Storytelling is a highly sought after skill. Can it be taught? I can’t answer that, since telling stories has always been an innate skill for me. I’ve been able to hold the attention of a room as I tell stories about a sandwich I bought or a plant someone gave me. I can turn the most mundane activity into a tale of wonder.
Storytelling is the difference between ‘I went for a walk by the river today’ and this detailed account :
‘While on a walk by a partially frozen river with my dog and 15yo son, I reach into the snow to pull out what I thought was the thick end of a weathered piece of driftwood.
It comes out easy because it wasn’t a piece of wood half buried. Turns out it was just a really smooth and beautifully eroded rock. I flip it over in my hand and see the underside exposes what looks like osteons (think sponge toffee). I show my son and ask him if he thinks it’s bone. He shrugs and tells me to do the tongue test. We learned about that while on a fossil tour at Dinosaur Provincial Park. If you want to know if what you’ve found is fossil or bone, lick your finger and hold it on the remnant. After 20 seconds, try to pull your finger away. If it sticks, even just a little, it’s bone. That trick works for small shards and pieces. But what I had in my hand riverside was about the size of a chocolate eclair. Here is where it gets weird.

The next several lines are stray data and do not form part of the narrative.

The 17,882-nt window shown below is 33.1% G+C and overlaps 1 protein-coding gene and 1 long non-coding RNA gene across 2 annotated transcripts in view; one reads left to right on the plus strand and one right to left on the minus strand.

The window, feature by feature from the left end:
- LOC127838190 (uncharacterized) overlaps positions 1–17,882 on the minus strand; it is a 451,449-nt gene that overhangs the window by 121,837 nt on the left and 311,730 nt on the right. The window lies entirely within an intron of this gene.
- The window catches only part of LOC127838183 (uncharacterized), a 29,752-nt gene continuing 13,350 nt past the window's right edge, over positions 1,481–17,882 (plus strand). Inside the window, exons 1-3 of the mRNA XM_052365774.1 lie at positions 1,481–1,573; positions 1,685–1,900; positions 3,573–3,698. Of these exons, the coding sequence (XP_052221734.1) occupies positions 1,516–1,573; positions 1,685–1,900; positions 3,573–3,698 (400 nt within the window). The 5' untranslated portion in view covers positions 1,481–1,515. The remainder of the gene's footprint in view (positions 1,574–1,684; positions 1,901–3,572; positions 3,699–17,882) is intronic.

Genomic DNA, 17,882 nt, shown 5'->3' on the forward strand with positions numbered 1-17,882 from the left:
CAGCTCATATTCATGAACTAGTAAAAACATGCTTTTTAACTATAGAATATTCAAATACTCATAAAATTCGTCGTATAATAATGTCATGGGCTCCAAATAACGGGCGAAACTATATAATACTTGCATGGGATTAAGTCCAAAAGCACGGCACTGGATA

I lean in and stick my tongue on it. My kid is out walking on the frozen ice of the river like his mother isn’t licking random objects. I count to 20 (with all the Mississippis). When I pull my tongue away it sticks a little. “It’s bone!” I yell to my kid. He comes back to me and we examine the piece trying to determine what it is (likely a piece of mandible) and from what (probably a deer). But neither of us is grossed out that I practically had a bone in my mouth. Maybe I’m wrong and it is just a rock. But now our dog is keenly interested in what I found and is sniffing it like she’s found a treasure. She is jumping up, trying to take it from me. So it must be bone, because rocks never interest her. I shrug, then toss the bone back onto the snowy shore, leaving it for nature.’
If you read the end, thank you.